“Why does he need a house?” Said Bob. “An RV will do. Get sick of one place, drive to another. You sit too long, things are bound to get fouled up.”
“What do you do with the garden?”
Bob’s opinion was that when you got married, because you couldn’t help it—getting married seemed like the natural thing to do—the simple life went out the window. He thought that even that house, or whatever it was, was too big, too complicated. One thing though, no visitors. Having visitors was the sure sign of a woman instructing the premises.
“Yes, a good RV would be the way to go,” Bob said.
Though Bob dreams of a simple life, like me he has never managed to get there. He seems to prefer sleeping with somebody. But you look at it objectively and suddenly it seems scuzzy, I mean not the married life but the life of a monk in the trees. The monk’s life may be nice for a man and God, but I am blowing in the wind about it. What does it all mean? Does God reward such things? Maybe the fellow has done his best in the real world, and decided to retire after his time, before he will become ill and make a damned fool of himself. How can that be wrong? But why should a retirement end up THERE? Old folks still should have a thing or two to say and do. But on the other hand if you want to go deep, somehow you have to limit the distractions. Best wear down the distractions—and the abstractions!—before you make the philosophy. When you live in the west reaching shadow of Mount Tom, and you go into the garden in the morning, after a few hours, maybe you will come back to the house proffering more than an armload of vegetables, rather a thought, something to write down and put away to document a life that must before long end in dust. An idle hour sitting under a shade tree beside the garden; the full moon in the summertime heat gleaming over the fresh mowed grass; snow whirling in the blue norther’s gale; a long walk through the damp spring woods to gather Fiddleheads for dinner; an entire evening solitary awaiting the shrill whistle of a thought in the silence of dusk. A simple, complete thought ever come?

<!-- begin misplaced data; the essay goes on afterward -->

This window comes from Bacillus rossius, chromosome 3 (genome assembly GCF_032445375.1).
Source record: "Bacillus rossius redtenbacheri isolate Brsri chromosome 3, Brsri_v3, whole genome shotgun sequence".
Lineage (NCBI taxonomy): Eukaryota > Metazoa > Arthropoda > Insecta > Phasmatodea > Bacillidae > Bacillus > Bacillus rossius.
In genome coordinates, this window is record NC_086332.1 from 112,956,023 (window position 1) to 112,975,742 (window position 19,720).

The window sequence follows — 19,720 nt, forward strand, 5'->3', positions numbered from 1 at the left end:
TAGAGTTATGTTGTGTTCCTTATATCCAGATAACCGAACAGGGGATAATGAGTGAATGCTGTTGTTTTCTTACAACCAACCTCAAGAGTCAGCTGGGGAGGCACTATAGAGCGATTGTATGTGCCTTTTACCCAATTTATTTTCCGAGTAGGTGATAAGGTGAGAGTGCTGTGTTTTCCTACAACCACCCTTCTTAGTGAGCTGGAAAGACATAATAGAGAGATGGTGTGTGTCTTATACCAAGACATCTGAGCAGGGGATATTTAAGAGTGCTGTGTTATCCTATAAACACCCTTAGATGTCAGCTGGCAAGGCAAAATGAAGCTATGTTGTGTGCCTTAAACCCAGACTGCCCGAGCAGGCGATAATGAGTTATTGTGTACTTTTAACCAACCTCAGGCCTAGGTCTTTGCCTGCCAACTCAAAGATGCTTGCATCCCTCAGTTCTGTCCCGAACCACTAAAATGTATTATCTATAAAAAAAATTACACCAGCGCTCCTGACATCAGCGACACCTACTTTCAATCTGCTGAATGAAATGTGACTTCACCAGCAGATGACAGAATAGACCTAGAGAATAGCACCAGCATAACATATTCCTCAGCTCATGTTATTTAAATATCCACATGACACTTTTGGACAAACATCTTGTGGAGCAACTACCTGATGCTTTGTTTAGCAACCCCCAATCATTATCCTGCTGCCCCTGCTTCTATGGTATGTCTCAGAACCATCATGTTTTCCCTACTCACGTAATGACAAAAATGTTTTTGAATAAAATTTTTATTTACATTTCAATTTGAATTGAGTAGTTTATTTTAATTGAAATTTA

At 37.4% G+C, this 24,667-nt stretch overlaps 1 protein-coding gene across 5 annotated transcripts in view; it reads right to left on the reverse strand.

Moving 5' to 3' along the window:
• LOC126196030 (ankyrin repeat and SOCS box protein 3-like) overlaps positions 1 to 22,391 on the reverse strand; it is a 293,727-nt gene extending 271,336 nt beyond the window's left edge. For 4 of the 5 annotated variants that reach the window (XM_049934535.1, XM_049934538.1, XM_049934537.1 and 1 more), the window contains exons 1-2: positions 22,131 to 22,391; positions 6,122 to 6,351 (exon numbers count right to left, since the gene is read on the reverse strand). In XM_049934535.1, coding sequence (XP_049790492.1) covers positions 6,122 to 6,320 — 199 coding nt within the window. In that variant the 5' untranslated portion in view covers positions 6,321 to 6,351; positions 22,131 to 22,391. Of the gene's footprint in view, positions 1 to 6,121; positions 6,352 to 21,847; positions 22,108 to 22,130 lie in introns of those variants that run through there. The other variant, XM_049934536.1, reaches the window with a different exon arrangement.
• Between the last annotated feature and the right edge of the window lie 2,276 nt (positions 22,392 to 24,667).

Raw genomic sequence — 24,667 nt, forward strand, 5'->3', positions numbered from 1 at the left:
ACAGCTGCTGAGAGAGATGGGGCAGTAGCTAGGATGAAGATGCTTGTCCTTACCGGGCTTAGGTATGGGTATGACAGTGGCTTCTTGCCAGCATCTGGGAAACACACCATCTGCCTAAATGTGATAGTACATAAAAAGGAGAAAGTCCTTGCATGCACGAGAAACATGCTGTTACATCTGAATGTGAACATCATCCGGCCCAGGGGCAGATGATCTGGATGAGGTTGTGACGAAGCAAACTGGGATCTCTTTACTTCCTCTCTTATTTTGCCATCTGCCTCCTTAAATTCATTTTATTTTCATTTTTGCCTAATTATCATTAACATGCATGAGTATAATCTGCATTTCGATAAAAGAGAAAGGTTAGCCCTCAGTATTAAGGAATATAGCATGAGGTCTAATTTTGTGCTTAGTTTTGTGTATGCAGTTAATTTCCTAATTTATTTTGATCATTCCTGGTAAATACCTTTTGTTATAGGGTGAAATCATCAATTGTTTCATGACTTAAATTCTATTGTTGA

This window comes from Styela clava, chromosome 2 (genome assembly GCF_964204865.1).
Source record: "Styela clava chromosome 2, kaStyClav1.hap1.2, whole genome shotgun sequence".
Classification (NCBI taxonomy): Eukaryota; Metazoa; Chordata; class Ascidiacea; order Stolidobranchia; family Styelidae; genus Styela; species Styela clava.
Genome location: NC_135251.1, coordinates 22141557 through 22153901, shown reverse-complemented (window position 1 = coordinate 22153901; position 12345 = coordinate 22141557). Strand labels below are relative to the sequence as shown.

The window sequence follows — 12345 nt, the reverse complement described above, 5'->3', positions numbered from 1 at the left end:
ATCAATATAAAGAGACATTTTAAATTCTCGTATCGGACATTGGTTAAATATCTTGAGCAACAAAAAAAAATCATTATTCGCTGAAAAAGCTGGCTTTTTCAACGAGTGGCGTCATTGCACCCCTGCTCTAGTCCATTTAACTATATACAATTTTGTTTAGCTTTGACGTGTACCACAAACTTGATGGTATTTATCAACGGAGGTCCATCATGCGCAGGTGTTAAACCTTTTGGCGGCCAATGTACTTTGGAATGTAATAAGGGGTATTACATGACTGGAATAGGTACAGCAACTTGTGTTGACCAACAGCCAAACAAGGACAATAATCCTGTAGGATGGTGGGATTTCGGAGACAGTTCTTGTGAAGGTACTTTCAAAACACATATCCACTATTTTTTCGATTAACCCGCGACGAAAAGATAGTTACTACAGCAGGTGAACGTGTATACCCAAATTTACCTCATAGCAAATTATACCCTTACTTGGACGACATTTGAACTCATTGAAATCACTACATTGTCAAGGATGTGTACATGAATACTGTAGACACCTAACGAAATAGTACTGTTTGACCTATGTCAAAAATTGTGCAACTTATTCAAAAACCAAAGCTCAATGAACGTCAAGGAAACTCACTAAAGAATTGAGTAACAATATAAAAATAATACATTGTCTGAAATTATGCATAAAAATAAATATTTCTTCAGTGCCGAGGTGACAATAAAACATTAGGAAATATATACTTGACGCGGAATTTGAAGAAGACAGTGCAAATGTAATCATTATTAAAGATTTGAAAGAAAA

After finishing loading I went up to the house. I asked him if everything was all right, and I wondered about coming back next year, or later on for second crop.
“Sure,” he says.
“Thanks,” I said.
There being between us an unspoken agreement not to talk too much, I left, thinking he might one day become more friendly. But we never did speak. The next year no trespassing signs up everywhere. Private property. Bob said the old man had died. Never did get a chance to ask him if he had decided anything living that simple way he did. Wonder if it might have been that he had to.